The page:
Victim beads part two – a month later.

I made a victim bracelet after I went to visit my spiritual director last month. She wanted me to focus on my pain and those people who have harmed me. I’m opposed to this. I want to rush right ahead to the “forgive and forget” part.

Mostly the forget part.

But, she hasn’t steered me wrong yet, so I’m giving it a try. She didn’t recommend making a bracelet to help me remember. That is just something I do. This way, all day long I have a reminder to think about this. Beads are good tools for me.

I made it, with a bead for each person who came to mind. This was a month ago, and I’m discovering that I can’t remember who each bead refers to. A girl I went to high school with. My aunt. The former branch manager of the library I work at. My mom. A lady in a social group I was in. My brother, of course. But I’m having a hard time remembering everybody else. It isn’t easy.

Perhaps Jesus is getting on there and healing the broken bits.

I don’t want to focus on my pain, but I know it is important. You can’t heal what you don’t know is broken. Emotional pain is harder to work on. You can see a cut on your arm. It is easy to spot. Just put a bit of Neosporin on it and a Band-Aid and you are good.

But emotional hurts are harder to spot. The longer they aren’t tended to, the deeper they go. The deeper they go, the harder they are to dig up and get out. They tend to erupt in ugly ways. They tend to come up like privet in your yard, unwanted, unsightly, and well entrenched.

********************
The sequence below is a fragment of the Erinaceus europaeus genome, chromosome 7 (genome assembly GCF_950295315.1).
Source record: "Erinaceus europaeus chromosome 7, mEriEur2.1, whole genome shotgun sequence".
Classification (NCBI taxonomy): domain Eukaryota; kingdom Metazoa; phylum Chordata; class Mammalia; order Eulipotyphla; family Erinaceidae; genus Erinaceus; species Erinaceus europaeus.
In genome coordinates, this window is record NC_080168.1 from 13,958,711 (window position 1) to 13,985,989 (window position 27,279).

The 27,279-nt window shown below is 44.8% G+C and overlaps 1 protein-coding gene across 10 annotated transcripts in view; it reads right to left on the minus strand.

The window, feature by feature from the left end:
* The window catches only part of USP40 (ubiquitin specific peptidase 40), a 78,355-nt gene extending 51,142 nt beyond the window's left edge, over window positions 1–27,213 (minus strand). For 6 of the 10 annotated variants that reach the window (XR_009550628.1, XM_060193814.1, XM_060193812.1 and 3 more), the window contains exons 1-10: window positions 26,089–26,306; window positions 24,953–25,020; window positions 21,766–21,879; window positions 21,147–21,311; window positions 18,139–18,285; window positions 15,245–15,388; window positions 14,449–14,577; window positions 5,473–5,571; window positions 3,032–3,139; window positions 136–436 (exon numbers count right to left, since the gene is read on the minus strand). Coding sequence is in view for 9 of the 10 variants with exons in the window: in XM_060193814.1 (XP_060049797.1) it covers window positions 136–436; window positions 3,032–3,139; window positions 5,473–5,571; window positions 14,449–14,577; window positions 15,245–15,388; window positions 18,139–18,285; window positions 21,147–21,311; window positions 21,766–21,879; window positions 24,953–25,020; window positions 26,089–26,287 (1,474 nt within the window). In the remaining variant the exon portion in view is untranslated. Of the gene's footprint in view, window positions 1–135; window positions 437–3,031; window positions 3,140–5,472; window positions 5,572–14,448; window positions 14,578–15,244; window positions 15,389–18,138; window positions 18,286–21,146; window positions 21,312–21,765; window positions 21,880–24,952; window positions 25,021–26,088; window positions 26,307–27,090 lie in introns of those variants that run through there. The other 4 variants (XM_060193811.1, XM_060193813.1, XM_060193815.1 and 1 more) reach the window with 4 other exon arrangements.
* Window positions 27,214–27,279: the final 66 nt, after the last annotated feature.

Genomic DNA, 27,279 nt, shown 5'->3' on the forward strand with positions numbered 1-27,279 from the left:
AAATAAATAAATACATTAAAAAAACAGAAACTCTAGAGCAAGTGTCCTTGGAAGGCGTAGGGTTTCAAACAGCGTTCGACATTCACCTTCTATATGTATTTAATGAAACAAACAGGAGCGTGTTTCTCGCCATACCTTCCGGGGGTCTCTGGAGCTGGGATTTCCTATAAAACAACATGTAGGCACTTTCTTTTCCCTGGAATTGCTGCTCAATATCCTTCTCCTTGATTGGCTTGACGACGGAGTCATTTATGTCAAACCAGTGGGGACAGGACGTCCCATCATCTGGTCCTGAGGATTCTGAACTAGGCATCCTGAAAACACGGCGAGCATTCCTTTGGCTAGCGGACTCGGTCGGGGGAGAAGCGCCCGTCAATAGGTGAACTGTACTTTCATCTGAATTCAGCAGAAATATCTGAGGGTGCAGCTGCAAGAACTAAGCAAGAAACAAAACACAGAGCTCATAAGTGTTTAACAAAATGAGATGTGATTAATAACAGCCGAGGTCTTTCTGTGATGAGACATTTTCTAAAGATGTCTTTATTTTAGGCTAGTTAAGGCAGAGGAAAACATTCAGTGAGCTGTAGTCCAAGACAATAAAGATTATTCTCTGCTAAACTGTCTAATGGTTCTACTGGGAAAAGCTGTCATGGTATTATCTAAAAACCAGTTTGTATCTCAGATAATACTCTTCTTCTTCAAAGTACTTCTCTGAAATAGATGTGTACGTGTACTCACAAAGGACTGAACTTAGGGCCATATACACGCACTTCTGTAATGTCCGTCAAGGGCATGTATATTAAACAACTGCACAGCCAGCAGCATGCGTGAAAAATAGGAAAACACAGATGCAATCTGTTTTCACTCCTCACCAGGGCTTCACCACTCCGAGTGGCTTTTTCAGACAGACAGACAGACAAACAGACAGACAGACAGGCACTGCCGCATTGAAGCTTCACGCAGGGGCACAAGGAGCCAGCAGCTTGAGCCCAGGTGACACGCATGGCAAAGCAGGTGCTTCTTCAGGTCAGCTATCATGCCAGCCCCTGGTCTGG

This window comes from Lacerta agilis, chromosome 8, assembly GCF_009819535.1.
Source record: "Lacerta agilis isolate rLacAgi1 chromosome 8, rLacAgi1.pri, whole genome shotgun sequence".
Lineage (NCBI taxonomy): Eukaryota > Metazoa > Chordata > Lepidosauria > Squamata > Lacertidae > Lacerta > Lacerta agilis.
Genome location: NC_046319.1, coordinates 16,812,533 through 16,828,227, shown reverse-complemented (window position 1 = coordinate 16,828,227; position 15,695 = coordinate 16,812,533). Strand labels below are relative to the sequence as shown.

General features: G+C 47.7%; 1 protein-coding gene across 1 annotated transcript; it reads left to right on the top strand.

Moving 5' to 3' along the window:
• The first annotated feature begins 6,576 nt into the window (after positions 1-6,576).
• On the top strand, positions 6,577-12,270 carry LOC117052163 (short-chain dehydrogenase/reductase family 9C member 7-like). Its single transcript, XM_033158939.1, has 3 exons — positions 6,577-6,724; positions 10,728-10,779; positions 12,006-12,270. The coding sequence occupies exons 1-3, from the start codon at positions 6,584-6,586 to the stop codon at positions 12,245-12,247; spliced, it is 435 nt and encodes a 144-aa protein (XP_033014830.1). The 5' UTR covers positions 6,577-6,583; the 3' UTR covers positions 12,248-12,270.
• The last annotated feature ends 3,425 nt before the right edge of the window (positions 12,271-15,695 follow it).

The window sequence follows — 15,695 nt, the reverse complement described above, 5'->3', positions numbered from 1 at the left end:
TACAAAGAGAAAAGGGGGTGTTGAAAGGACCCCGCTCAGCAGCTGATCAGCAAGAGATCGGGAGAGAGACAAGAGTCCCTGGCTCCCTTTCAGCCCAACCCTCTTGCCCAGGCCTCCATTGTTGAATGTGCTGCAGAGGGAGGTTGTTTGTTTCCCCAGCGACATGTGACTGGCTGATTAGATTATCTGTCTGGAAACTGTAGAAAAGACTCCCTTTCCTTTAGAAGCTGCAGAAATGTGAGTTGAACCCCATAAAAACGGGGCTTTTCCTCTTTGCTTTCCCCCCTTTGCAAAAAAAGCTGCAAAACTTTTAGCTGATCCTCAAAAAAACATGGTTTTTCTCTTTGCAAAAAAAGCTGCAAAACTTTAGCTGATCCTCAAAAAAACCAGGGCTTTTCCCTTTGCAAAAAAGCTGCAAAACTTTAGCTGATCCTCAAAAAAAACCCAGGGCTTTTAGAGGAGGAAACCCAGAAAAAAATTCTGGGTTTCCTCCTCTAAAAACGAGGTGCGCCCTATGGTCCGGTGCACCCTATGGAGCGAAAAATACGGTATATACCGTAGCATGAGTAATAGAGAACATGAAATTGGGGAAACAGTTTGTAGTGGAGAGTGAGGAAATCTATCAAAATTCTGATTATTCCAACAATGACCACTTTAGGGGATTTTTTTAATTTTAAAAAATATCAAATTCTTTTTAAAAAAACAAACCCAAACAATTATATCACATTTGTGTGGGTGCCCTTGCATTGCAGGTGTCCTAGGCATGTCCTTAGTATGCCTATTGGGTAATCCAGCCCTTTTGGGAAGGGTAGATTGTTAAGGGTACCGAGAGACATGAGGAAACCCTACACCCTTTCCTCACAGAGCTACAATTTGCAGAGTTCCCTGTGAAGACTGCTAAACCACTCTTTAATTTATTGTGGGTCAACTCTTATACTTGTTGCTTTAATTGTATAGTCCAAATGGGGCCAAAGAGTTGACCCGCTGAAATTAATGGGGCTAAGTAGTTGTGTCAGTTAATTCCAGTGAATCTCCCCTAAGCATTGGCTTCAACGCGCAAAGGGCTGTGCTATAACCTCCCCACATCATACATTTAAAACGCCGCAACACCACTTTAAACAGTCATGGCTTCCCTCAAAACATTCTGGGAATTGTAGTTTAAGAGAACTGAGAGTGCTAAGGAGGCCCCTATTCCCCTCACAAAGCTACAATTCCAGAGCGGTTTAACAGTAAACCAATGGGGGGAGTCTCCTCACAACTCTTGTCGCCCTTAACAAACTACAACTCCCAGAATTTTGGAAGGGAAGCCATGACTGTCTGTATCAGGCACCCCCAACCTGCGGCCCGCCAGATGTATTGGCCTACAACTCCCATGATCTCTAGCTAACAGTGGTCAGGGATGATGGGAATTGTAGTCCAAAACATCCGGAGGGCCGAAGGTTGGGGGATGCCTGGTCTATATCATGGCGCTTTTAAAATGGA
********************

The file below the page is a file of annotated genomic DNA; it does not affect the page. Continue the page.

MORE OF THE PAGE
I want to forgive them. They didn’t know better. They didn’t know they were hurting me. I didn’t tell them. They didn’t mean to be mean and thoughtless and cruel. I want to let them off the hook and be done with it. I don’t want to wear this bracelet because it seems like I’m advertising my pain.

But I’m not, not really. Nobody knows what this bracelet is about. It is private. It is just a bunch of beads. Nobody knows they have meaning.

And why would I care what others think? When was I taught shame for these feelings? How much of this is the old idea of keeping the family name, the family honor clean, unbesmirched? Stiff upper lip, and all that. Don’t air your dirty laundry.

I always feel a sense of betrayal when I talk about these things. Not that I was betrayed, but that I am betraying them. This is especially true when I mention my parents. Don’t speak ill of the dead, you know.

How bad is it when the victim is the one blaming the victim?

So I wear this bracelet sometimes to work on these feelings, and ask Jesus into them. This is still a foreign idea. I wasn’t raised with the idea of Jesus as being real, and present, and my best friend. Jesus was a guy back then and out there, not somebody right now and right here.

I’m catching glimpses of this Jesus, and I think I like him.
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Multi-faith prayer beads.

This is a new creation. These are prayer beads, in a whole new way.

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I took three different sets of prayer beads, broke them apart, and then put them back together again. There is no centerpiece, and there is no beginning or end. They are all connected, and they are all one. I have included a fourth faith tradition as well with the number of beads that I used.

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I have Hindu prayer beads, made with rudraksha seeds, said to be the face of Shiva. These are the knobbly brown beads.

I have Christian prayer beads, from a Catholic rosary. These are the ones that are made with iridescent faceted glass.

I have Buddhist prayer beads, made with bone that has been dyed with the OM symbol, to reference the mantra “Om Mani Padme Hum”

Then I have put them all together so that there are three sets of 11 beads, so there are 33. This references Islamic prayer beads, which sometimes have 33 beads, which are said three times to complete the 99 names of God.

Four faiths, in one chain, hand linked with copper wire, because it is a conductor of electricity and power.
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We are all one. We are all searching for connection with our Creator. We seek unity.